WINTER HOURS: Closed from January through March.  Private tours are available during this time.
WINTERHOURS: Closed from January through March.  Private tours are available during this time.​

In situations where wild animals cannot be released back into their natural environment, it is essential to find a facility that can cater to their highly specialized needs. The Yellowstone Wildlife Sanctuary is dedicated to providing consistent, quality care for our amazing animals for the rest of their lives. In keeping with our mission, all of our animal residents are native to the Greater Yellowstone Ecosystem, so they don’t have to adapt to an unfamiliar climate. Whether they’re here because they were orphaned, injured, or habituated, they help us with our conservation education work and bring joy into the lives of thousands that come to visit them every year.

M&M the Tiger Salamander at Yellowstone Wildlife Sanctuary
M&M

M&M

M&M became a YWS ambassador in 2022 after being found in a tree delivery to the Sanctuary. Due to amphibian's high sensitivity to pathogens, we couldn't responsibly introduce him into a new environment without knowing where he came from. So he has been moved into our herpetology wall in the education building.

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Mackenzie the Bobcat at Yellowstone Wildlife Sanctuary
Mackenzie

Mackenzie

When Mackenzie was around 5 months old, she was found alone and emaciated. Montana Wild, state-run rehabilitation facility, provided immediate care and then sent her to YWS. Although Mackenzie likes following her roommate, Bob, she also maintains something of her wild nature, getting feisty with our keepers and shredding stuffed animals with abandon.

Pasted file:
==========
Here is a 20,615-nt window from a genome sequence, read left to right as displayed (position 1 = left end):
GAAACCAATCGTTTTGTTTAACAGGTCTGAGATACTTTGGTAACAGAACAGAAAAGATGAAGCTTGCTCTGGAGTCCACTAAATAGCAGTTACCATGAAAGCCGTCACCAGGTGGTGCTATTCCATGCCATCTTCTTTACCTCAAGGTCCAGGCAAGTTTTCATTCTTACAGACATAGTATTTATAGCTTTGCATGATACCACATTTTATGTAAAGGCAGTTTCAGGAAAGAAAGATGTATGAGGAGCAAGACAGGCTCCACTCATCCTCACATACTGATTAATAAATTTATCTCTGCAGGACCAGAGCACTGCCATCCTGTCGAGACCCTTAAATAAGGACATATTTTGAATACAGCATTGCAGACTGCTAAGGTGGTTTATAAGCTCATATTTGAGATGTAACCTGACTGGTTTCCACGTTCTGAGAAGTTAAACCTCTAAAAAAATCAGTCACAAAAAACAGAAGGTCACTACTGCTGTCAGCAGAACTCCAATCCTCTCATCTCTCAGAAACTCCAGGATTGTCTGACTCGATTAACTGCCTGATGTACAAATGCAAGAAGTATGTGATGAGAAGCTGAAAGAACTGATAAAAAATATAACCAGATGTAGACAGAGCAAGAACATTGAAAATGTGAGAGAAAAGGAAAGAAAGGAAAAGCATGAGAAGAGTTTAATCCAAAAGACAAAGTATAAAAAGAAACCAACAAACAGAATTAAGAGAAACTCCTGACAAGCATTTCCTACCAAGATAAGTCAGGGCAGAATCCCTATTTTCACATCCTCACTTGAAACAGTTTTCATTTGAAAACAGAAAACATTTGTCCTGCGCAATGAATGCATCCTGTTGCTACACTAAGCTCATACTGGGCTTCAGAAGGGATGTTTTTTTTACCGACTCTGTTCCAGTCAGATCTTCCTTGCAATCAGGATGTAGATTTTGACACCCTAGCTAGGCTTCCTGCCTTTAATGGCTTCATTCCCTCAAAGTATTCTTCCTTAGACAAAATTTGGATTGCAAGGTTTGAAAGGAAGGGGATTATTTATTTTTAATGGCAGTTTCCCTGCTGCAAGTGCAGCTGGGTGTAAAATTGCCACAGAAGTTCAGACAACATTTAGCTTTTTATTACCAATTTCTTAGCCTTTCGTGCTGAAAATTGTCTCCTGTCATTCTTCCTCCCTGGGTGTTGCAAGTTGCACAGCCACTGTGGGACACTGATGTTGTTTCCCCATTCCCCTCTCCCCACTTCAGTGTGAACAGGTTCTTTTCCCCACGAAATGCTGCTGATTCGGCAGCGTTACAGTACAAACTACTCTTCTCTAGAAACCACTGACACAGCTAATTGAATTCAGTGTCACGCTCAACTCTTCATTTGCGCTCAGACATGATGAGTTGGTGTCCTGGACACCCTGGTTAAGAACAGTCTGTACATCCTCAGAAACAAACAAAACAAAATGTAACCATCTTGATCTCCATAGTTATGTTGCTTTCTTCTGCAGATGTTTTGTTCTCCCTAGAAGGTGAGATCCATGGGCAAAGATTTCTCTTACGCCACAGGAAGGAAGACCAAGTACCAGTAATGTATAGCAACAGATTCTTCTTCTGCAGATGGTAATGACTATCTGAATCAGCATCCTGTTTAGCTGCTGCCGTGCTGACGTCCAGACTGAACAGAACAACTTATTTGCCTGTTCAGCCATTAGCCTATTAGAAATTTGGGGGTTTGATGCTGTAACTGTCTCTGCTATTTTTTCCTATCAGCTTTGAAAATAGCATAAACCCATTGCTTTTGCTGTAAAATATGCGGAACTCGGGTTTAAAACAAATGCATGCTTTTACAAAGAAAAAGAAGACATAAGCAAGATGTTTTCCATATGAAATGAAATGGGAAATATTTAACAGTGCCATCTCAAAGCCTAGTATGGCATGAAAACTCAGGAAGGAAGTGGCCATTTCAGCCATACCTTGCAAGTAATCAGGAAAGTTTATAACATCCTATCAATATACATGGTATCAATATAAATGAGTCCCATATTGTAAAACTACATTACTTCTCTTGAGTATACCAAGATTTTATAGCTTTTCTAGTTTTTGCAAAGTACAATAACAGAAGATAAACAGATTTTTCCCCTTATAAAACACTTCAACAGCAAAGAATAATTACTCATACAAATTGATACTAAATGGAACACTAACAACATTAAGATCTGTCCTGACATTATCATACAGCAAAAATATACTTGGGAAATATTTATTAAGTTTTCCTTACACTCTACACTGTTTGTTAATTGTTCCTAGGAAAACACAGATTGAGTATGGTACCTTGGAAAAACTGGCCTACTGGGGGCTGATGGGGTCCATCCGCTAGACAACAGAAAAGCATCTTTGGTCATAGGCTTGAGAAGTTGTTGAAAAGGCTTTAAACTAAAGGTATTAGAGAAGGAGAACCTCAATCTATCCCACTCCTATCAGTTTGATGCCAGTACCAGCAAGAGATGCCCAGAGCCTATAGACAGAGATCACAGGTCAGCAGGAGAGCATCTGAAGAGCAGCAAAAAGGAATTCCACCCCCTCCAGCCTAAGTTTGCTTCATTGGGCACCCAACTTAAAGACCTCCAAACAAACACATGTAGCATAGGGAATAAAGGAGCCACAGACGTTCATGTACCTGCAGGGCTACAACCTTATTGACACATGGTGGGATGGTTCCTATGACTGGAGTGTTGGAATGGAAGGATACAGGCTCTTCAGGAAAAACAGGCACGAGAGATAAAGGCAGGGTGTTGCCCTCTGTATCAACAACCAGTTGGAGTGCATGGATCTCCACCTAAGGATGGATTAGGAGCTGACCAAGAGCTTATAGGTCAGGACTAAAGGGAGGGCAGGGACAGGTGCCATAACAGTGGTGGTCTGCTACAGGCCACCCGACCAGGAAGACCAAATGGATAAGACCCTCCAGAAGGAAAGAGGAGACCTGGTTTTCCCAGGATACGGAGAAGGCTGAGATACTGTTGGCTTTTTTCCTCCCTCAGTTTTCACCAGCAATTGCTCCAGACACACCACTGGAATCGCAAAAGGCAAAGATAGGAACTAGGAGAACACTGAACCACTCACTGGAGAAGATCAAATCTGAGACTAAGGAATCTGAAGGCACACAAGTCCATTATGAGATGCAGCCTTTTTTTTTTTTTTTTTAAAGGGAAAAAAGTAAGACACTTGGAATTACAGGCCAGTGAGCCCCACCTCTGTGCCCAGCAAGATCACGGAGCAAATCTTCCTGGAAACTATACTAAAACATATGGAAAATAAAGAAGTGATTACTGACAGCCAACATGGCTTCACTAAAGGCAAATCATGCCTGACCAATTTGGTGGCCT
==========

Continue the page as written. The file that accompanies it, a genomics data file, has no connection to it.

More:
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Meeka the Raccoon at Yellowstone Wildlife Sanctuary
Meeka

Meeka

Meeka was hit by a car in Wyoming, which resulted in the loss of her right hind leg. Meeka likes fruits (grapes especially) and veggies, while her roommate Cooper prefers chicks to eat. She loves to use her “hands” to pull food from a big straw broom head, and she’s adept with puzzle feeders. She is good with the keepers, even when she first wakes up.

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Mia the Red Tailed Hawk at Yellowstone Wildlife Sanctuary
Mia

Mia

Mia came to YWS from Montana Fish, Wildlife, and Parks with a wing injury that left her unable to live in the wild. She is fed rats, and enjoys training activities with our animal care team. Mia sometimes joins the morning chorus of howls and calls with her own screech.

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Niles the Sandhill Crane at Yellowstone Wildlife Sanctuary
Niles

Niles

Niles was brought to a rehabilitation facility with a neck injury when she was less than six months old. Although her wound healed, she was so young at the time, she became firmly imprinted and dependent on humans. Niles and Big Bird live separately as they do not get along with each other, but they often join together with other residents for a morning howl.

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Pauli the Prairie Falcon at Yellowstone Wildlife Sanctuary
Pauli

Pauli

Pauli suffered a wing injury that led to full amputation of her right wing. She was originally pulled off exhibit due to health issues so they could be monitored in a calm and safe environment. She eats, preens, and enjoys enrichment activities comfortably in the presence of our keepers.

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Piglet the Hognosed Snake at Yellowstone Wildlife Sanctuary
Piglet

Piglet

Piglet came to YWS from a family who wanted to re-home him. Raised by people, he is accustomed to human handling but can be sassy! He has a sand tank and specially built climbing wall. The term “hognose” comes from the upturned nose of this species, used for digging and burrowing. He is one of our animal ambassadors and one of our encounter animals.

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Poett the Crow at Yellowstone Wildlife Sanctuary
Poett

Poett

Poett was raised as a pet until she was brought to YWS. The family had begun teaching her words, so she will often yell “hola”! Poett is fully flighted but too habituated to human care to live in the wild. She often yells at wild ravens that land on top of her enclosure.

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